That’s where it is right now. I am very fortunate that the three individuals who were beta-readers for The Gatekeepers of Democracy have agreed to provide the same service for November Third. In a few weeks, perhaps a month, I’ll have their input. At that point, I’ll have a better idea of how much work it will take to get this thing across the finish line.

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O’s Offense Continues to Sputter


Went up to Camden Yards for a rare mid-week day game. O’s vs Twins. In some ways it mirrored last Sunday’s game. Baltimore starter Chris Tillman struggled in the first couple of innings giving up four Minnesota runs. Baltimore did eventually manage three bases-empty homeruns (Hardy, Davis, and Schoop) but otherwise, their offense sputtered. What scoring opportunities they managed were snuffed out by strikeouts and double plays. A few other random points:

  1. Adams Jones had a rough day (0 for 4 with 3 Ks) as did Twins masher Miguel Sano (0 for 5 with 3 Ks).
  2. Kennys Vargas had two ground ball hits that went to the opposite field against the shift. Don’t know if it was planned or just an accident.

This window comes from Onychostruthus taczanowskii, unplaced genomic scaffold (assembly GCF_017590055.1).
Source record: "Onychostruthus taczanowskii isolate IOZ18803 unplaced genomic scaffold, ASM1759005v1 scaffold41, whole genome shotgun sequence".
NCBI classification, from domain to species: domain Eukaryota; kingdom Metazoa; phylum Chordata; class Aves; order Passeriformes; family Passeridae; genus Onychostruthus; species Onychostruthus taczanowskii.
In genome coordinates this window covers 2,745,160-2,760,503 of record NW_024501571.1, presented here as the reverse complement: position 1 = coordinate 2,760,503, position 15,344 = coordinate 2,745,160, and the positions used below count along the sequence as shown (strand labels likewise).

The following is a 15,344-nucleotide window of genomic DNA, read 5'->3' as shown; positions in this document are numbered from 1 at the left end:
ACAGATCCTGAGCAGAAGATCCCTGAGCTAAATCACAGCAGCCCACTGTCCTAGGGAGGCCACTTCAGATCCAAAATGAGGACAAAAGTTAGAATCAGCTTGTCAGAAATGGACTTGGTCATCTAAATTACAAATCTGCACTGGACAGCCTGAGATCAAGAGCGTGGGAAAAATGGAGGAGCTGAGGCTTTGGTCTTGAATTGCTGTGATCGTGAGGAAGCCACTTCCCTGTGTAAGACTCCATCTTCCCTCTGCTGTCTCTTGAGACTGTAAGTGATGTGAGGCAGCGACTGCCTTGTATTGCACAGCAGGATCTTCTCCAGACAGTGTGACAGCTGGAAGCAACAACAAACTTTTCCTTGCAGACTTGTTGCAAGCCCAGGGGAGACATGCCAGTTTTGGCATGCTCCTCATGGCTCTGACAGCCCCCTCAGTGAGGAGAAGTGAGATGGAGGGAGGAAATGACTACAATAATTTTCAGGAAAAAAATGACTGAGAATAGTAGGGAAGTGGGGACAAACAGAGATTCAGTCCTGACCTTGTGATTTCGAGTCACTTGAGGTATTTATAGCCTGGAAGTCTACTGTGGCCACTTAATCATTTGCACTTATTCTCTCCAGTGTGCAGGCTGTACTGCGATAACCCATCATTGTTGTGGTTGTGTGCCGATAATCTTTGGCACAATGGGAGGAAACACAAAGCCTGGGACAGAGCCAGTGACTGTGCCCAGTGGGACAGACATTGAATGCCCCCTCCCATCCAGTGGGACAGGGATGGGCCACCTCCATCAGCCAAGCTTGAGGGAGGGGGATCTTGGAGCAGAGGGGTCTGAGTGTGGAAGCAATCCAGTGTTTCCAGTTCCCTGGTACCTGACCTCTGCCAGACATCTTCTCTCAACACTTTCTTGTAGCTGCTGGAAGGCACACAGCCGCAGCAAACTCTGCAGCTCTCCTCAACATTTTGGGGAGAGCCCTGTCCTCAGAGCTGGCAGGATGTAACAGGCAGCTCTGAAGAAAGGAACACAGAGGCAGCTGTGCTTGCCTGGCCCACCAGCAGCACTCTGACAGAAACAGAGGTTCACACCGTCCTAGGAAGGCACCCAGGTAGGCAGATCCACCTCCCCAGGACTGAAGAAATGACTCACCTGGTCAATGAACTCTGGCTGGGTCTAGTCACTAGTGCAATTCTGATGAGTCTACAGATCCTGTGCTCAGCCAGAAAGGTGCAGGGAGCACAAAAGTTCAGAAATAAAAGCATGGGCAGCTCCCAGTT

3. Manny Machado isn’t hustling. He just jogged to first on a single.
  4. Buck has been using Trey Mancini in left field in order to get his bat in the lineup. Trey need serious work on his defense. He had one error today, another play that should be been an error, and another instance of him throwing to the wrong base.
  5. Alec Asher should be given an opportunity to start. He’s the best they currently have in the bullpen and he’s not just limited to a single inning.
  6. When I was growing up most teams had a 10 man pitching staff. Now the Orioles have what is essentially an 18 man pitching staff. How so, you ask? Well, they have five starting pitchers: Bundy, Tillman, Jimenez (don’t laugh), Gausman, Miley. Then in the bullpen you have Brach, Givens, Asher, and O’Day. That’s just nine, you say. The rest comes from “roster management.” They come up from the minors; they go down. It happens daily. Sometimes hourly. I’ve yet to buy a scorecard which has the accurate list of pitchers. Hart, Bleier, Castro, Verrett, Critchton, Aquino, Wilson, Nova, Ynoa, Wright. They come and go so quickly that I can’t confirm they all actually exist but I’ll trust Buck.
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Battle of the Birds


Mark and I sent up to the Yards today to see the O’s take on Toronto. Very impressive outing by Jays’ starting pitcher Marco Estrada. Using mostly off speed stuff, punctuated with an occasional zinger, he pretty much silenced the Bids’ bats. 7 2/3 innings pitched; 1 run (Adams Jones HR), 1 walk, 12 strikeouts.